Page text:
Last Tyburn Hanging
On November 3 1783 a rather inglorious tradition ended when John Austin, a highwayman, was executed at Tyburn, the last of more than 1200 to meet their end there since the first recorded Tyburn hanging in 1196. At times large numbers of prisoners were executed en masse, for example in June 1649 24 died together, the volume accommodated by the famous Tyburn Tree, a construction like a giant three-legged stool without a seat.
Executions at Tyburn had been big business for what was for centuries a village, though by the time Austin was killed it had been swallowed up in the urban sprawl of the 18th century. Apprentices were given holidays to witness the criminals die; stands would be erected for ‘popular’ executions; crowds of several thousand regularly gathered in a festival mood to see the spectacle, with food-sellers and in later years leaflet-printers doing well from them.
The Tyburn Tree had, however, already gone long before Austin’s day, as the good people moving into the area objected to the grisly device – doubtless it was hitting their property values. Austin had murdered a poor man named John Spicer somewhere on the road in Bethnal Green , and like so many others before him was taken slowly to the crossroads site of the gallows – in his case a portable device. The last words with which he is credited seem to fit ill in the mouth of a lowly criminal, asking for salvation and begging for the prayers of those present. It took him 10 minutes to die, strangled slowly by the rope.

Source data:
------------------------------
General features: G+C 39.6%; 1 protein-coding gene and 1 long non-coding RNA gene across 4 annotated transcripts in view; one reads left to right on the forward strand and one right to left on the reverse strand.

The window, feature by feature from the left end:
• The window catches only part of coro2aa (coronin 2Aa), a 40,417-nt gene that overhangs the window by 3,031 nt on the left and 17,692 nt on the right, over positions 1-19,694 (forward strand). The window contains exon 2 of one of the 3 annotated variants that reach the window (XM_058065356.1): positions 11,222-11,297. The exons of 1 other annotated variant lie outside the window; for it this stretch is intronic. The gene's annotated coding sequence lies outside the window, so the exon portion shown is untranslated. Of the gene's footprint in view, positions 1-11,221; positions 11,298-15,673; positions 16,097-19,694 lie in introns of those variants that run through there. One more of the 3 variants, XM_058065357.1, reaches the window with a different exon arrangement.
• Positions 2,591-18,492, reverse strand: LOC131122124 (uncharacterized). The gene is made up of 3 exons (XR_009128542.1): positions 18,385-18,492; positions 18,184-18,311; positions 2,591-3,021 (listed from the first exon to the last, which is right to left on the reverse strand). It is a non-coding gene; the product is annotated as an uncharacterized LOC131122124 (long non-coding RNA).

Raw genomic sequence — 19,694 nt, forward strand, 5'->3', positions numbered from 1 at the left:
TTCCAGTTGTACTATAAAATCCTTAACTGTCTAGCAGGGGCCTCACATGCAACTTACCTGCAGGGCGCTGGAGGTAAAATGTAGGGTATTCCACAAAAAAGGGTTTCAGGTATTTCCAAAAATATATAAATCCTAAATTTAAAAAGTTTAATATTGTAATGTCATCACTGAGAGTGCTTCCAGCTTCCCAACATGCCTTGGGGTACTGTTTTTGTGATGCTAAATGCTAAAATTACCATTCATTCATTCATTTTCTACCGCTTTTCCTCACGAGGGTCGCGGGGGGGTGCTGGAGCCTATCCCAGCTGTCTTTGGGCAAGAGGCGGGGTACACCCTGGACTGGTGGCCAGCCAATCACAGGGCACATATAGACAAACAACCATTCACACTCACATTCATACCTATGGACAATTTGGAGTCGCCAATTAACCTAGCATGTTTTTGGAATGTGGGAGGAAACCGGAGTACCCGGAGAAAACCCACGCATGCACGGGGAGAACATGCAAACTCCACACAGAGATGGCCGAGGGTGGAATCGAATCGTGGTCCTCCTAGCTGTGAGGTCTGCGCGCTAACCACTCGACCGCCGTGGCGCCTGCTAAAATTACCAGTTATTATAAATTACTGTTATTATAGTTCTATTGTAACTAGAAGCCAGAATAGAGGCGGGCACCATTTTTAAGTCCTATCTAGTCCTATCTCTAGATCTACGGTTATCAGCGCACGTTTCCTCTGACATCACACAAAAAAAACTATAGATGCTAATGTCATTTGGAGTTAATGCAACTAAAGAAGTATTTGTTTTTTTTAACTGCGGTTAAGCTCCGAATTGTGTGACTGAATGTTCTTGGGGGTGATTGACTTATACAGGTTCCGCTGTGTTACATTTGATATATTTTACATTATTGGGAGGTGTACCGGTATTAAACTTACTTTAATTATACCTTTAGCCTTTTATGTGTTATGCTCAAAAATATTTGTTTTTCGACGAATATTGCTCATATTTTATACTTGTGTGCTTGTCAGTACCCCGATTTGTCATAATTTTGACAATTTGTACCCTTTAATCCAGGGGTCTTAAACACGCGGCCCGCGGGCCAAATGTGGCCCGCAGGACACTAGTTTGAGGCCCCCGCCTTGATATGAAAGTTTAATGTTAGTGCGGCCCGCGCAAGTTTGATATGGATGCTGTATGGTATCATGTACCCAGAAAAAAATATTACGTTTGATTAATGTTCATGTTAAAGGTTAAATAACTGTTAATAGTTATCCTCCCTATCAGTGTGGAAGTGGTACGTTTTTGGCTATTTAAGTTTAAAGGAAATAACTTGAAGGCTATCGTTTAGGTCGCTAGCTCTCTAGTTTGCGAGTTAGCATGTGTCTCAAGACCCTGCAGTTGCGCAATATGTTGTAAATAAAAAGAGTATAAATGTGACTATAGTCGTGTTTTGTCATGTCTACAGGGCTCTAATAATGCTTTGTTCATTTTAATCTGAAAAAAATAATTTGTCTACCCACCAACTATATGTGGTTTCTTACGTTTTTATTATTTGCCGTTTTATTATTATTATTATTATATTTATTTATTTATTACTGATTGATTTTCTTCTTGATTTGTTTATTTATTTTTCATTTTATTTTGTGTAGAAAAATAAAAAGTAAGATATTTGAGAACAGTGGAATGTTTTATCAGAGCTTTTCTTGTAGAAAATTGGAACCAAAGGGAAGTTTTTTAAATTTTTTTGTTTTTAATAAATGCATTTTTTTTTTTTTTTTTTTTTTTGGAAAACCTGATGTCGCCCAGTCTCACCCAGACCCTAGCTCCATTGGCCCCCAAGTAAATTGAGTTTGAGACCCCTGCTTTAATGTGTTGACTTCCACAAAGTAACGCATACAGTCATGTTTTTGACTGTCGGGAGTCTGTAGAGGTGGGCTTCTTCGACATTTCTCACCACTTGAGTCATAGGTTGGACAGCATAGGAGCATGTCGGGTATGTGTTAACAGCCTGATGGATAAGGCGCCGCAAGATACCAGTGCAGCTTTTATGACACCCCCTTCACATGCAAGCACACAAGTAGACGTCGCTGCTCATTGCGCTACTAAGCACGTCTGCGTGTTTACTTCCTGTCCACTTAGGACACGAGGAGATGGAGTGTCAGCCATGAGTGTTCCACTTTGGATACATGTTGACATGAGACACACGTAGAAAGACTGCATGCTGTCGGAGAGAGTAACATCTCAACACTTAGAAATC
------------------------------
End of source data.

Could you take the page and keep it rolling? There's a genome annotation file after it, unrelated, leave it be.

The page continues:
For the curious, and those wanting to test the atmosphere, the crossroads execution site is commemorated at the junction of Bayswater Road and Edgware Road, three small brass triangles set in the paving of a traffic island there.
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